Smart SpendingSmart Spending

Center 'honors' 9 gut-busting menu items

The Center for Science in the Public Interest identifies selections at 7 popular chains that provide 'Xtreme' levels of calories and fat.

By Karen Datko May 25, 2010 1:03PM

What do you get if you order the pasta carbonara with chicken at The Cheesecake Factory, followed by the Chocolate Tower Truffle Cake?


Answer: 4,170 calories and 133 grams of saturated fat -- more than the recommended limit of saturated fat for six entire days. The recommended daily caloric intake for most folks is 2,000.


These two menu items are among the Center for Science in the Public Interest's nine winners of the 2010 Xtreme Eating Awards. Is there any wonder we're an obese nation? Can the federal requirement that restaurants post calorie counts take effect soon enough to save us from ourselves?

"I wouldn't accuse California Pizza Kitchen or P.F. Chang's of being a threat to national security, but with a quarter of young Americans too heavy to join the military, these and other chains ought to get the extremes off their menus," CSPI nutrition director Bonnie Liebman said in a news release. "At a minimum, they should disclose calories on menus now, even before federal regulations make it mandatory."


Among the other "dishonorees" on the list:

  • Bob Evans' Cinnamon Cream Stacked & Stuffed Hotcakes: 1,380 calories and 34 grams of bad fat. "Bob stuffs his hotcakes with cinnamon chips made of sugar and fat; adds a layer of cream-cheese-flavored filling; and tops them with sugary 'cream' sauce, whipped topping, and powdered sugar," the organization says. And that's without syrup.
  • California Pizza Kitchen's Pesto Cream Penne (without chicken or shrimp): 1,350 calories, 49 grams of saturated fat, and 1,920 milligrams of sodium. CSPI's Nutrition Action newsletter says, "Some of CPK's pastas reach 1,500 calories …."
  • California Pizza Kitchen's Tostada Pizza, without chicken or steak: 1,440 calories, 27 grams of saturated fat and 2,630 mg of sodium.
  • Chevys Fresh Mex's Crab & Shrimp Quesadilla: 1,790 calories, 63 grams of saturated fat plus 3,440 mg of salt.
  • Outback's rack of lamb, serviced with garlic mashed potatoes and fresh vegetables: 1,820 calories, 80 grams of saturated fat, and 2,600 mg of sodium.
  • P.F. Chang's Double Pan-Fried Noodles Combo: 1,820 calories and 7,690 milligrams of sodium. "That's 3 teaspoons of salt -- a five-day supply," the newsletter says.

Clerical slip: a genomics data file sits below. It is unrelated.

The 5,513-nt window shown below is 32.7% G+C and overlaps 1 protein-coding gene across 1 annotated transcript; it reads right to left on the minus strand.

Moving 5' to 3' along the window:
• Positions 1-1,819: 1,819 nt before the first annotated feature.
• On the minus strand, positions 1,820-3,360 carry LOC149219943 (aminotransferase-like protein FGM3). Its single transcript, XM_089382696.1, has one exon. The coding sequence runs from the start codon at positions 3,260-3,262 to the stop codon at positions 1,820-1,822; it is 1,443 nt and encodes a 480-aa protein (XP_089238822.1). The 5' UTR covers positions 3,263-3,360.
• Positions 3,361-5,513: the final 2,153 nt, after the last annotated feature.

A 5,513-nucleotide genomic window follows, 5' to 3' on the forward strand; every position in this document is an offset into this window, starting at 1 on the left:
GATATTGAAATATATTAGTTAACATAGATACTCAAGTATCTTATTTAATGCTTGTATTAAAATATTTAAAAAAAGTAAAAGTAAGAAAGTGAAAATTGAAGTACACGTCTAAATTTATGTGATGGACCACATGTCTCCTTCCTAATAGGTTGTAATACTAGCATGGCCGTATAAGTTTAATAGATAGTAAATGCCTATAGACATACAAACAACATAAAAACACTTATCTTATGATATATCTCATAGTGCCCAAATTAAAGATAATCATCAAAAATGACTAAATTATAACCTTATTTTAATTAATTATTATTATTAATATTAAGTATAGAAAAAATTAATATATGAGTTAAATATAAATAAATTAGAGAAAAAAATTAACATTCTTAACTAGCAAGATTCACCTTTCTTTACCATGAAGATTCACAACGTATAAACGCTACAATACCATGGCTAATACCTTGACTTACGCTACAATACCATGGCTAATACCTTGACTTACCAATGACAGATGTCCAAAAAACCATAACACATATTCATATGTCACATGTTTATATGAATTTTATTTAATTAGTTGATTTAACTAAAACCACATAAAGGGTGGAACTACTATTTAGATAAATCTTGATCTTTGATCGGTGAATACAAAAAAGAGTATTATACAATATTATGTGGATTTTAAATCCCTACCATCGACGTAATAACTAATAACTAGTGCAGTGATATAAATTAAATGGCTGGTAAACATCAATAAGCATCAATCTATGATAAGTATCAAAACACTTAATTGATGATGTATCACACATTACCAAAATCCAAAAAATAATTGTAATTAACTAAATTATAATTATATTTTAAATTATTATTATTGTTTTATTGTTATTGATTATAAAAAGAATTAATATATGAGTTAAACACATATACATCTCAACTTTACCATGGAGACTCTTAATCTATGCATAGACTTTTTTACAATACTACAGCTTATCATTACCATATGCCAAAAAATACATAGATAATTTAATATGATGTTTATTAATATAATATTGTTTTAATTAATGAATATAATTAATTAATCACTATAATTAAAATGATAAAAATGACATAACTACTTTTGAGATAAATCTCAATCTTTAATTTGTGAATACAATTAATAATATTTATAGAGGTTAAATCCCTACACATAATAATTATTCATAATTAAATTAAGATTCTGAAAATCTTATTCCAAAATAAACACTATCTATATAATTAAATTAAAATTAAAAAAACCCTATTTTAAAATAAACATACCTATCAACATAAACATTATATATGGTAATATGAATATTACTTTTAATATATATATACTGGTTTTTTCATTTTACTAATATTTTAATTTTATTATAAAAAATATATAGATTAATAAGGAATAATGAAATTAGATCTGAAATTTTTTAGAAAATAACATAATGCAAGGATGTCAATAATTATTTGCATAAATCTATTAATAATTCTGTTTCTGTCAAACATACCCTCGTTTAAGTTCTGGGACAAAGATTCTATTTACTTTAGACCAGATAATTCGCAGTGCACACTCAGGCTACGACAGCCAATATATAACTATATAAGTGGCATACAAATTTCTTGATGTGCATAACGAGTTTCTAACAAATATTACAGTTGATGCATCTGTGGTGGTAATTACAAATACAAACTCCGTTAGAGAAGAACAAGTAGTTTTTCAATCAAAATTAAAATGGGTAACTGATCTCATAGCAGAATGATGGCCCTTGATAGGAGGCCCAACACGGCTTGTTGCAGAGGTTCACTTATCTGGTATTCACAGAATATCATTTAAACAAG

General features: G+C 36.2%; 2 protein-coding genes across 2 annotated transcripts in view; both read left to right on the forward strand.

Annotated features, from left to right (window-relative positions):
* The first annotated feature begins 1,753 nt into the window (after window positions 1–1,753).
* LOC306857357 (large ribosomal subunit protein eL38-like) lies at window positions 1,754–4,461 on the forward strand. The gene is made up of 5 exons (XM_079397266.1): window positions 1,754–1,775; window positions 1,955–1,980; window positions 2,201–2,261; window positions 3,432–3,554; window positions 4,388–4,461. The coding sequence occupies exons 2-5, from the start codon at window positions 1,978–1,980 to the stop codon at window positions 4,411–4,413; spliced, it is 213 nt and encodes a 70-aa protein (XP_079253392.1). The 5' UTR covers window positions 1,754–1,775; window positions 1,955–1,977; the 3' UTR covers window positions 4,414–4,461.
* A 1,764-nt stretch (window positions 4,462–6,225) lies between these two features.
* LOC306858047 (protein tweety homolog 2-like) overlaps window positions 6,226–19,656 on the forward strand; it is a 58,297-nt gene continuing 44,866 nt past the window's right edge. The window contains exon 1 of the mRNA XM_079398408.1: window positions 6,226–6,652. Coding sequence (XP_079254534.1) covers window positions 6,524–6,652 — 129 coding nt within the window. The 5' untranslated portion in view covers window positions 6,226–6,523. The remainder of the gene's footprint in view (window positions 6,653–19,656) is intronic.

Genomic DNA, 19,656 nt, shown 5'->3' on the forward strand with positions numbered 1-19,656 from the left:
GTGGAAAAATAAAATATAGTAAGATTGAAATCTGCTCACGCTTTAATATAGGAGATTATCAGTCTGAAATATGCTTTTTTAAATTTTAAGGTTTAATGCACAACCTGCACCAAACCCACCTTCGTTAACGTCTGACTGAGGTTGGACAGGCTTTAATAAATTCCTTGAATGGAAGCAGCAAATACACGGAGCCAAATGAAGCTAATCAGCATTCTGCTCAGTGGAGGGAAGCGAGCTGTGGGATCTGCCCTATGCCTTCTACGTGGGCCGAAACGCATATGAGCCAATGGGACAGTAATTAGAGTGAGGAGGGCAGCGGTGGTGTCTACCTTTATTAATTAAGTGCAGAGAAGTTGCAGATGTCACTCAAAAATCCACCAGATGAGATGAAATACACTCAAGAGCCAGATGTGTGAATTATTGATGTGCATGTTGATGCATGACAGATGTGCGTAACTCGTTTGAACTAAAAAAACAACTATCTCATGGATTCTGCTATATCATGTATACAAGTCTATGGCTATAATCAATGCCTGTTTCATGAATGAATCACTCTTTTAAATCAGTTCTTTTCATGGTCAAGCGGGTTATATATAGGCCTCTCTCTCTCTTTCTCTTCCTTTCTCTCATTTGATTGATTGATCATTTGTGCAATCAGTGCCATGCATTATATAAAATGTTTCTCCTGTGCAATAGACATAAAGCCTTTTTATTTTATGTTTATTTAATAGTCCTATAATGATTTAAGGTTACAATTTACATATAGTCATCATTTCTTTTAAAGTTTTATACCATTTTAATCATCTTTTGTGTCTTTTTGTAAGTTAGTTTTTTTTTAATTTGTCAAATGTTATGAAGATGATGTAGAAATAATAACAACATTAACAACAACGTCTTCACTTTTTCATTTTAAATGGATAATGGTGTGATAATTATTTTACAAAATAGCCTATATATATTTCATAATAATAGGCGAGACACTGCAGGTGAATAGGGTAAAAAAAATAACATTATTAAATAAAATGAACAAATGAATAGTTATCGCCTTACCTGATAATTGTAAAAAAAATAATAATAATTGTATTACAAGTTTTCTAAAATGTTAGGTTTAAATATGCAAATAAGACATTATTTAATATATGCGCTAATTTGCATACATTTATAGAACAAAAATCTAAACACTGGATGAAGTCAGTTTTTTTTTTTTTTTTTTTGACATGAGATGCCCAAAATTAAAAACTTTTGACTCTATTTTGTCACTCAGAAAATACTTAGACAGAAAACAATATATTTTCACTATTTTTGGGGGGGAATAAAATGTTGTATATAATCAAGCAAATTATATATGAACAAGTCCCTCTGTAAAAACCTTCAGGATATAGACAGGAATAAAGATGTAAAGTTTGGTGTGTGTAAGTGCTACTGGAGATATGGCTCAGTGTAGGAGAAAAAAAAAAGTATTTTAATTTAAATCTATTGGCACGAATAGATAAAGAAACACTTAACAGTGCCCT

• Five Guys' bacon cheeseburger (with no toppings): 920 calories and 30 grams of saturated fat. Compare that with a Big Mac (540 calories) or a Quarter Pounder (410 calories). A large fries at Five Guys is 1,460 calories, and 32-ounce Coke adds another 300. Refills there are free.

About those posted calorie counts: Panera Bread has started doing it at some of its stores, and Yum Brands,  the owner of KFC, Taco Bell, Pizza Hut and A&W, says it will post calorie counts at company-owned restaurants by Jan. 1. The new federal rules will take effect sometime next year.


More from MSN Money:

Please help us to maintain a healthy and vibrant community by reporting any illegal or inappropriate behavior. If you believe a message violates theCode of Conductplease use this form to notify the moderators. They will investigate your report and take appropriate action. If necessary, they report all illegal activity to the proper authorities.
100 character limit
Are you sure you want to delete this comment?


Copyright © 2014 Microsoft. All rights reserved.

Fundamental company data and historical chart data provided by Morningstar Inc. Real-time index quotes and delayed quotes supplied by Morningstar Inc. Quotes delayed by up to 15 minutes, except where indicated otherwise. Fund summary, fund performance and dividend data provided by Morningstar Inc. Analyst recommendations provided by Zacks Investment Research. StockScouter data provided by Verus Analytics. IPO data provided by Hoover's Inc. Index membership data provided by Morningstar Inc.


Smart Spending brings you the best money-saving tips from MSN Money and the rest of the Web. Join the conversation on Facebook and follow us on Twitter.